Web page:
Aesop Rock 

Bazooka Tooth

Not that Aesop Rock has ever been one to drop rays of sunshine out of his syllable-stuffed mouth, but Bazooka Tooth sees the Brooklyn MC inhabiting a much murkier, dirtier, and more violent world than we last heard on his excellent 2002 EP, Daylight. Blame it on the general spiral of world events and the collective stockpiling of fear, but now he sounds more like a word-hungry zealot trying to make sense of a nonsense world with scattershot rhymes.

Bazooka Tooth (the name Aesop gives to his alter ego, who not unsurprisingly has a bazooka in his mouth) is overflowing with cloudy, hard-edged beats courtesy of Aesop himself, longtime cohort Blockhead, and Def Jux ringleader El-P. Aesop takes the brunt of responsibility, ably working on his producer skills and showing that he has enough skill with dystopian sci-fi shit to rival anything coming out of the Mr. Lif and Cannibal Ox camp. The skittering synth lines, distant thud of bass, and unsteady slo-mo rhythmic edge keep things both paranoid and psychedelic. It's hard to get a handle on your equilibrium at times -- it's easy to get turned around in these alliterative nightmares.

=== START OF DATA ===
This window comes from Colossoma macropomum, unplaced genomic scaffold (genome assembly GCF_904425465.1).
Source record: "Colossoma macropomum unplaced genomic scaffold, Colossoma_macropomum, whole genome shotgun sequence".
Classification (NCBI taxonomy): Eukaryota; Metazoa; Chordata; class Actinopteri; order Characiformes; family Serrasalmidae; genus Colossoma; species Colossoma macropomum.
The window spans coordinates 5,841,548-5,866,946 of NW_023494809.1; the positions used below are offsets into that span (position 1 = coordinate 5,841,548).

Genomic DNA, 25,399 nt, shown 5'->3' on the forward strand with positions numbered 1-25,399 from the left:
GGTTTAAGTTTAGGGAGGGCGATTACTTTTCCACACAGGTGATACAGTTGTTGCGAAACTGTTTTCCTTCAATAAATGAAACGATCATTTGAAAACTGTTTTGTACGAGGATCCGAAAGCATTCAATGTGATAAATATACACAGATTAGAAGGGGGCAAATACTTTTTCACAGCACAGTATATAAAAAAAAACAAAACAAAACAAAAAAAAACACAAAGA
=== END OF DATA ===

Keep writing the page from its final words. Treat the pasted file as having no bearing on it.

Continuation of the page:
Aesop does throw you more than a few smiles, though. He's not out to make an impenetrable mass of oppressive beats; he wants you to feel the love, as well. "Cook It Up" employs a little flamenco snippet for a bouncy rhythm that can rock the dance floor easily. Of course, it's marked with breakneck verbiage, but in Aesop's world, this is as close as you're going to get to old-school party-rocking.

To get into the seemingly endless array of feverish couplets and lyrical explorations that Aesop comes up with wouldn't do them justice. He sounds like a transmitter picking up several cell-phone calls at once, where everybody seems to be focused on Big Brother, pop culture, disease, and New York. At his worst, he is simply grabbing fistfuls of words out of conversations and throwing them back for you to decipher; at his best (definitely true of Bazooka Tooth), he recycles language and rhythm and creates a sputtering, angry life-force that demands to be heard.

Aesop Rock plays Slim's in SF Friday night with El-P. (415) 255-0333.


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